Bart Naylor, national coordinator for corporate affairs at the Teamsters' Washington office, said while the Teamsters appreciate the complexity of the legal issues surrounding a spinoff of the tobacco operations, the union still feels it would be in the shareholders' best interest.
The Teamsters hold a total of 2.1 million Philip Morris shares through 25 pension funds including the national pension fund.
Philip Morris itself had opened the subject of a split last April by announcing it was contemplating such a move. The company subsequently reversed its position.
The $35 billion State of Wisconsin Investment Board, Madison, also opposes the spinoff proposal, said Kurt N. Schact, general counsel. The board owned about 1.2 million shares of Philip Morris at the end of December.
"I'm not so sure that two separate entities would be better than one combined," said Steven Hilmer, a director of investments at Wisconsin.
Another large institutional shareholder that owns more than 10 million Philip Morris shares but did not wish to be identified already has cast its shares against the spinoff proposal.
The New York City Employees' Retirement System, which owns 2.6 million shares, has not decided how to cast its votes.
No matter which way it votes, Jon Lukomnik, deputy comptroller of pensions for New York City, said, "Our long-standing request to ask for a meeting with Philip Morris is still outstanding."
Meanwhile, officials at American Express Financial Advisors Inc., Minneapolis, also don't see a spinoff as necessarily the best way for the firm to create shareholder value, said Keith DeVore, senior securities analyst. American Express owned about 3 million shares in the company at the end of last year.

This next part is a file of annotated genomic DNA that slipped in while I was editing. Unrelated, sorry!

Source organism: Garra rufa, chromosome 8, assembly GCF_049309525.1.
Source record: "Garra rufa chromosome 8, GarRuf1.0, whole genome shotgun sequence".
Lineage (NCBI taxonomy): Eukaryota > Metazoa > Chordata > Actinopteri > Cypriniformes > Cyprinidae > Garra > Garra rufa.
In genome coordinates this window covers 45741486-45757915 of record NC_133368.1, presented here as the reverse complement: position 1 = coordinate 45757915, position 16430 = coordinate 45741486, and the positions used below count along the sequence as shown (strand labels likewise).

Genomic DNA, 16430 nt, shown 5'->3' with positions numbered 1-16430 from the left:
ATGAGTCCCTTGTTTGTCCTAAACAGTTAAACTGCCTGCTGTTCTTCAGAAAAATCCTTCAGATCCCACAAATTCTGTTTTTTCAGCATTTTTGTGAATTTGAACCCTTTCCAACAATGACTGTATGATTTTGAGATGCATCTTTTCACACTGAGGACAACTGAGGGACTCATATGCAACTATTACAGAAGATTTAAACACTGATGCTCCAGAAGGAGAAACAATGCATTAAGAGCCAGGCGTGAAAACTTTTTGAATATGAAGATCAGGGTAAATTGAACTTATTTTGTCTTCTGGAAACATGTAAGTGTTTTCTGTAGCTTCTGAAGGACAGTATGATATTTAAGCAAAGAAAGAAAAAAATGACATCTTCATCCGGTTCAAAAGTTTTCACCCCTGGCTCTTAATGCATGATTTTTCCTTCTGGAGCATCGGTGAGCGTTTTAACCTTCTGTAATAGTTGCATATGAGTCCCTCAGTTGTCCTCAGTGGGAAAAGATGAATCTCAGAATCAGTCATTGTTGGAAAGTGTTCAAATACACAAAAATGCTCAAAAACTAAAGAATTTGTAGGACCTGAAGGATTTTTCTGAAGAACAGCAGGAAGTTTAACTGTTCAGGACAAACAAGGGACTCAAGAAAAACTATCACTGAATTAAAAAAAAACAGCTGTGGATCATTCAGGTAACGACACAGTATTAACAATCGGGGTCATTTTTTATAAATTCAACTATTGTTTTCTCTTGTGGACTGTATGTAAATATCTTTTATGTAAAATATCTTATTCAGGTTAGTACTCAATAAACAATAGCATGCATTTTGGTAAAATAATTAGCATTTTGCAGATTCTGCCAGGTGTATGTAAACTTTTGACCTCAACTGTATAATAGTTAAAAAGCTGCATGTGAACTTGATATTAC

The embattled conglomerate is one of many companies with shareholder requests to separate tobacco from other businesses (P&I, March 6).
Some of the institutional investors who want Philip Morris directors to explain which way the company is headed have expressed concerns that a spinoff may not be the best option for the company to boost its flagging stock price. Some analysts suggest a split could lift the company's stock price and let its food business trade at a higher multiple. But some shareholders worry a split may not help Philip Morris insulate itself from litigation and, in fact, could invite lawsuits from angry bondholders and tobacco plaintiffs trying to stop such a split.
The influential Institutional Shareholder Services Inc., Bethesda, Md., which advises most of the nation's leading activist shareholders, recently advised investors to vote against a spinoff.
"Some of the proponents that have presented these proposals seem to think that there will be an automatic protection from litigation that is ongoing simply by effecting a spinoff transaction, and that is not a certainty," said David Drake, the ISS analyst who recommended shareholders vote against the spinoff.
Investors could argue the company intended to defraud them by separating the food business from the riskier tobacco operations.
Religious investors, who had attempted to get a similar proposal on the company's ballot, are likely to throw their support behind the spinoff, said Tim Smith, executive director of the Interfaith Center of Corporate Responsibility, New York.